The panel discussion "Moving Forward: Restoring American Credibility in the Region" took place at the 62nd Annual Conference in November, 2008.
Ibrahim Helal, Max Rodenbeck, and Ron Suskind
Ibrahim Helal, Max Rodenbeck, and Ron Suskind addressed the issue of re-establishing American credibility in a panel discussion held at the Middle East Institute’s 62nd Annual Conference. The speakers engaged in a timely conversation about the reasons behind the decline of American credibility in the Middle East and potential strategies to regain the United States’ reputation and integrity in Arab and Islamic countries. Overall, the panelists offered reasons for America’s decline in credibility and strategic solutions for its restoration in the Middle East, illustrating that prospects for the United States look bright, but only if the nation takes an outward look at world crises and attempts to solve them through collaboration with others.
The first speaker, Ibrahim Helal, Deputy Managing Director of Al Jazeera English began with the question: why talk about restoring the credibility of the US? Helal said that once the image of America had elicited an admiration for American values such as the freedom to pursue one’s dreams. Citing an experience in which he felt that was ethnically profiled at an American airport, Helal raised the question of whether America was neglecting its values. Helal argued that restoring the dignity of Arabs is essential to restoring American credibility in the region. Central to this goal, he explained, is to establish a dialogue with the common people and with leaders in the Middle East, and with allies as well as enemies, to establish relations grounded in mutual respect.
The second panelist, Max Rodenbeck, Chief Middle East Correspondent for The Economist, relayed several striking statistics on international attitudes towards the US, highlighting that in 1994, 49% of the UN voted in line with the US in the General Assembly, while only 18% agreed with the US in UN votes in 2007. Exploring the question of why approval of America had declined, Rodenbeck pointed to three attributes that had increased America’s credibility in 1994, but were neglected by the US in 2007 — truth-telling, sticking to principles, and demonstrating good judgment. In the 1990s, he explained, the US exhibited the virtue of truth-telling when, as it predicted, the Cold War ended in the US’s favor, and, he added, the US also upheld its core values when it acted as an honest broker in the Arab-Israeli peace process after the first Gulf War, in which it displayed both military and diplomatic strength. Rodenbeck further added that America also showed good judgment when at the end of the Cold War, the US was not overly triumphant, but took a steady and reasoned approach towards cooperation and assisted with the early ‘90s transitions in Europe. However, Rodenbeck explained that that by 2007, the aforementioned three values and America’s overall credibility were compromised by the unilateral invasion of Iraq, and its decision to not support the results of a democratic election in Palestine, a stance which contradicted the US’s democracy agenda. The remedy, said Rodenbeck, was for the US to invest more resources into becoming an arbiter of peace in the Arab-Israeli conflict, to respect democratic processes even if the results are not perceived as desirable, and to show good judgment by promoting a broadly appealing world vision through diplomacy and negotiations, rather than coercion.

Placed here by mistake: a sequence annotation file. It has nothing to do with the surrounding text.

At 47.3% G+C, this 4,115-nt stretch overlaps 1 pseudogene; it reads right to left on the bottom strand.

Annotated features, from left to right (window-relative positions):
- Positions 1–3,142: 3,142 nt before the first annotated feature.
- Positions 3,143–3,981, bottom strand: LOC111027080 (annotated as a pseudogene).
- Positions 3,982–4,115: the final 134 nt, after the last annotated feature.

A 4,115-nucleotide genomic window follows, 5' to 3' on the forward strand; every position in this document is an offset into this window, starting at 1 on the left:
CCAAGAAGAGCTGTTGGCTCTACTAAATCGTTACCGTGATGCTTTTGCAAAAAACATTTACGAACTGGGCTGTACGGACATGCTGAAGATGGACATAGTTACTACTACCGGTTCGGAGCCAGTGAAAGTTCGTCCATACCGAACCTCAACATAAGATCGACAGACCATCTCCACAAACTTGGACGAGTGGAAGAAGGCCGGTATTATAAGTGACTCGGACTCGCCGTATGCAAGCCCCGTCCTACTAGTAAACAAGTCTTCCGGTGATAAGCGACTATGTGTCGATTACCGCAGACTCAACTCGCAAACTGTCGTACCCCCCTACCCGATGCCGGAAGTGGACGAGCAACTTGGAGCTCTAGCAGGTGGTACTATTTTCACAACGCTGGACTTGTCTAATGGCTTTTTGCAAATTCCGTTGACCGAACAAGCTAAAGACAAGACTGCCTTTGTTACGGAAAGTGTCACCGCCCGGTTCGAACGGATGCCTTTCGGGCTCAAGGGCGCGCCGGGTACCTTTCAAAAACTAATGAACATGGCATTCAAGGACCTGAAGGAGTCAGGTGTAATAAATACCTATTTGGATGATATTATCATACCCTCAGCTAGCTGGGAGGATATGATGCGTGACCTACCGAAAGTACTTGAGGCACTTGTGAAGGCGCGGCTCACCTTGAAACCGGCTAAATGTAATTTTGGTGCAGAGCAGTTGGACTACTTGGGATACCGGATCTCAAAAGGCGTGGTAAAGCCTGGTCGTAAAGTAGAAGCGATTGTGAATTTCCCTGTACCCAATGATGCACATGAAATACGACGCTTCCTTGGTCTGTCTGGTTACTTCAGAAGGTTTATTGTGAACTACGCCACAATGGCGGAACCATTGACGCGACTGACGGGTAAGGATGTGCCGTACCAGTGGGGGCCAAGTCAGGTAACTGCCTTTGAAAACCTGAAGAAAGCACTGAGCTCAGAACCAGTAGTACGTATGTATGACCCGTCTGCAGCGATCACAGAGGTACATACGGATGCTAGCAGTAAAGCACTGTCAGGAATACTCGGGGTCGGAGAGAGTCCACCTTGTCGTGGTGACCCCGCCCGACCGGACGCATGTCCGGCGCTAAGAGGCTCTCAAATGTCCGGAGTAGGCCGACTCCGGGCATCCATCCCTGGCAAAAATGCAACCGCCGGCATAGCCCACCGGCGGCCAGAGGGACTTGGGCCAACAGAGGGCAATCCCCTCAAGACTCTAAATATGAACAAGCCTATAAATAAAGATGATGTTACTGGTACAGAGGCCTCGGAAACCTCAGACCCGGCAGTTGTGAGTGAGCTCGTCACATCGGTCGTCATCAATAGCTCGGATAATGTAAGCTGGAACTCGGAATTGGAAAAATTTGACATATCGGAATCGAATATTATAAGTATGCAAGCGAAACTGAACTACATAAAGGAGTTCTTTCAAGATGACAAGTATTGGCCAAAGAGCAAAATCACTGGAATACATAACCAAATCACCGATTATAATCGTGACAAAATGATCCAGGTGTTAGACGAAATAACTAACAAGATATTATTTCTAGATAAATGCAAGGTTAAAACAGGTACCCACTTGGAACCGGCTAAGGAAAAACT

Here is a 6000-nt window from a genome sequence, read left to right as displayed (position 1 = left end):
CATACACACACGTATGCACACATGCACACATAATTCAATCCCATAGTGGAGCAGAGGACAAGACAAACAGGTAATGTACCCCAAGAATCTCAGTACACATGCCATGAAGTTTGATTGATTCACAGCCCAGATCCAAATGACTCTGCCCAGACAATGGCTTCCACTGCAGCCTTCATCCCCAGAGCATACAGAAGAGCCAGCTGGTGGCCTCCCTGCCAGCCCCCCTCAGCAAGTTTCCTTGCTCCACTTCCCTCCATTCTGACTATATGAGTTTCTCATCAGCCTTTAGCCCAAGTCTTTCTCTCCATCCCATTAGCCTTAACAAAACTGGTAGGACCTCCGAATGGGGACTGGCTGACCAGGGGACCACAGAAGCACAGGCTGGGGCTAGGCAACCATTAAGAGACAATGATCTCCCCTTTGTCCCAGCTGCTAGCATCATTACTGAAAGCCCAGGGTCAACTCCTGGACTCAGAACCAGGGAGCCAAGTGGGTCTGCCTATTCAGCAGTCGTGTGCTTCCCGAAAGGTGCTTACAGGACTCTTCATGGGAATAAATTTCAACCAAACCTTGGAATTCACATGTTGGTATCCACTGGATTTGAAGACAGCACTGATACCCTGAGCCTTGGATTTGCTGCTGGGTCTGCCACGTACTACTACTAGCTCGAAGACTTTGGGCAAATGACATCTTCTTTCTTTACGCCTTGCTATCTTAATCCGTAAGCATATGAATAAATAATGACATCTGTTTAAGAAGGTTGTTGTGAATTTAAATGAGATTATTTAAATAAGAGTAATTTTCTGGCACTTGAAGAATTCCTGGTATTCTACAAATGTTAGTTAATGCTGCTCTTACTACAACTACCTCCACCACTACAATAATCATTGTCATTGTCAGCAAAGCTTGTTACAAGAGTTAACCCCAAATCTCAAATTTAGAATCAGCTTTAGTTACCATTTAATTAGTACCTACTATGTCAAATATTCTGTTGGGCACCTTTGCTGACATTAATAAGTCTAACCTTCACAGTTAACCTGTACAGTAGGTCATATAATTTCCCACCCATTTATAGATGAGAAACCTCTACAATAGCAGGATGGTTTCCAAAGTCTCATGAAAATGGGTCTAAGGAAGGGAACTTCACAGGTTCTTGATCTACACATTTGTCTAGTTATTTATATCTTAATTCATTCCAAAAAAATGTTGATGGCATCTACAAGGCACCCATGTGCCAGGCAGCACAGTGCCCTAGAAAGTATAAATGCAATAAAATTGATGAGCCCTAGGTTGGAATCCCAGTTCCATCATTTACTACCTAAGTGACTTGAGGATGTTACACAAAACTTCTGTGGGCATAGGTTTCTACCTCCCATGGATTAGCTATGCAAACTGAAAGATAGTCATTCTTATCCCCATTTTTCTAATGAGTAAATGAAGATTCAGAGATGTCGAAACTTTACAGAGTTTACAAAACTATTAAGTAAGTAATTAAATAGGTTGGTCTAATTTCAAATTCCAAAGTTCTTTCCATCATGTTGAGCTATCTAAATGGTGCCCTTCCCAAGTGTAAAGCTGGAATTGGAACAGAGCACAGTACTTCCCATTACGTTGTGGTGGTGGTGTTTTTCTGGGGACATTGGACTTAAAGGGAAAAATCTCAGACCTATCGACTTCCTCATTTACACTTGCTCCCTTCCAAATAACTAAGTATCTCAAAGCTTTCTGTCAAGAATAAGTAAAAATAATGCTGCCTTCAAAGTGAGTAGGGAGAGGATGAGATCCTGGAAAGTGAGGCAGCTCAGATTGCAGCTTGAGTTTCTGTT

The final speaker, Ron Suskind pointed to several anecdotes to illustrate what he felt the past trajectories of US policies were and what he felt the future direction of US policy should be. He began with a story about President George W. Bush’s first National Security Council meeting in which, in Suskind's view, he introduced the Bush Doctrine, which gave preference to the use of forceful measures to solve international crises. Suskind argued that the only way to repair US credibility was to do the same thing that would be necessary in a relationship between people — apologize with humility, despite the difficulty. Citing the words and experience of a UN Special Representative and a US general in Afghanistan, Suskind argued that traditional military force no longer works in an increasingly globalized society in which borders are weakening, communication among individuals is unlimited, and non-state access to more destructive weapons is now possible. Suskind advised that the US should engage in efforts that better the lives of others around the world through financial and humanitarian aid, without expecting anything in return, and that these should be coupled with efforts to build consensus around common solutions and receptiveness to diverse input.
About this Event
This event was one of four panels that took place during the Middle East Institute’s 62nd Annual Conference at the National Press Club in Washington, D.C. on November 21, 2008.
This event summary was written by Rema-Therese Beydoun, a senior at Arizona State University and an intern in MEI’s Publications Department, and was edited by Shannon Rosenberg, also a Publications intern and graduate of the University of California, at San Diego
Disclaimer: Assertions and opinions in this Summary are solely those of the above-mentioned author(s) and do not reflect necessarily the views of the Middle East Institute, which expressly does not take positions on Middle East policy.